SALTY OR SWEET?
Can I put an aluminum boat such as a Lund in saltwater? If so, what are the
safeguards other than a freshwater wash-down? Dennis Ward
JOHN ADEY: Sure! If you’re trailering the boat or leaving it in the water for short periods
(a week on vacation may be OK) and you rinse it with lots of low-pressure water, it should be
fine. If you use a power washer, do a thorough low-pressure rinse first, then follow up with
pressure to remove dirt and grime (power washers push the salts into seams and crevices on
an aluminum hull and can cause long-term issues). Give your trailer the same treatment as
well. If this is permanent season-long use, you may need a professional. There are multistep
processes to bottom paint an aluminum hull, requiring the right prep followed by the right
primer followed by the right paint. Copper bottom paint will attack the aluminum galvanically unless the right procedures are used. Some manufacturers say the bottom is paint ready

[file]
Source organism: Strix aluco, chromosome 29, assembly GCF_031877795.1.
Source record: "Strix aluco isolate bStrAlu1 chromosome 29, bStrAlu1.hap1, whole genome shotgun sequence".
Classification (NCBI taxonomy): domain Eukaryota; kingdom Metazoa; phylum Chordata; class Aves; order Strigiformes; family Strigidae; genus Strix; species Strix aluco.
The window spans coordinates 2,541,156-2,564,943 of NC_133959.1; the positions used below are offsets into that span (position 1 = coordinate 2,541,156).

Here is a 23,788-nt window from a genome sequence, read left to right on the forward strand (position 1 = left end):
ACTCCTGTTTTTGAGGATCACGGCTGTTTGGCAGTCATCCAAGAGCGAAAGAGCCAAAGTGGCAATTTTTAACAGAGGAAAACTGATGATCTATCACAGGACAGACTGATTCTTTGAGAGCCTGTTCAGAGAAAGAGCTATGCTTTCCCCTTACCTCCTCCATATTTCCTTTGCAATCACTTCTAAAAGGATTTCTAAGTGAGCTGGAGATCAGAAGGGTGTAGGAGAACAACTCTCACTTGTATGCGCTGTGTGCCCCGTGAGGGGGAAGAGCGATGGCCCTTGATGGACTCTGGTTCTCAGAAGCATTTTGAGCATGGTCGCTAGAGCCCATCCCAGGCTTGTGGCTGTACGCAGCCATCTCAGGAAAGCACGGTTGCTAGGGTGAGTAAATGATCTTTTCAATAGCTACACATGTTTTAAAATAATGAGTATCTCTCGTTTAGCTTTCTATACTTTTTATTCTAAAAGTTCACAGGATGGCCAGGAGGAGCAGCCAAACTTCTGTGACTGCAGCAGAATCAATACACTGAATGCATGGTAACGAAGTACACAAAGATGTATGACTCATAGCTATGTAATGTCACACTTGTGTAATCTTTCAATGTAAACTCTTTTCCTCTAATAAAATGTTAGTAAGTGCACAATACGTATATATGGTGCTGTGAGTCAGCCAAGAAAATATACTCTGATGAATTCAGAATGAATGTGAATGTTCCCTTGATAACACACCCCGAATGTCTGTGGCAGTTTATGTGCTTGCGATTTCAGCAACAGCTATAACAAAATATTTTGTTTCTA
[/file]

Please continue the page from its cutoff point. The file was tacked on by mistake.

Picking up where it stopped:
and recommend a type of paint to use. Check with Lund; you might be able to do it yourself.
Enjoy the saltwater.
I’d like to safely plug my Guest dual-bank charger into 30-amp shore power while at the dock
to keep my batteries charged overnight. I do not have other AC power needs. How can I do
this economically? Robert Pietrantonio
DON CASEY: If you have no shore-power
system, and no AC wiring, the easiest and saf-est way to plug in a single 120-volt appliance,
whether it’s the charger you want to leave
on or a power tool you need for a repair, will
be to buy a 30-amp to 15-amp adapter with
an integral ground-fault circuit interrupter
(GFCI). Both Marinco and Hubbell make
these. The one from Marinco will set you
back about $90, the Hubbell version a little
more, but with either you can safely bring
the power aboard with a heavy-duty 15-amp
exterior power cord. Be sure not to exceed
15 amps draw and find a way to run the cord
aboard the closed boat that prevents it from
being pinched, strained, or submersed.
WHERE TO TIE UP?
I keep my 48-foot Sea Ray on the St. Johns
River, Florida. There are private day markers
showing the entrance to the marina. They’re
approximately six feet above water. If a hur-
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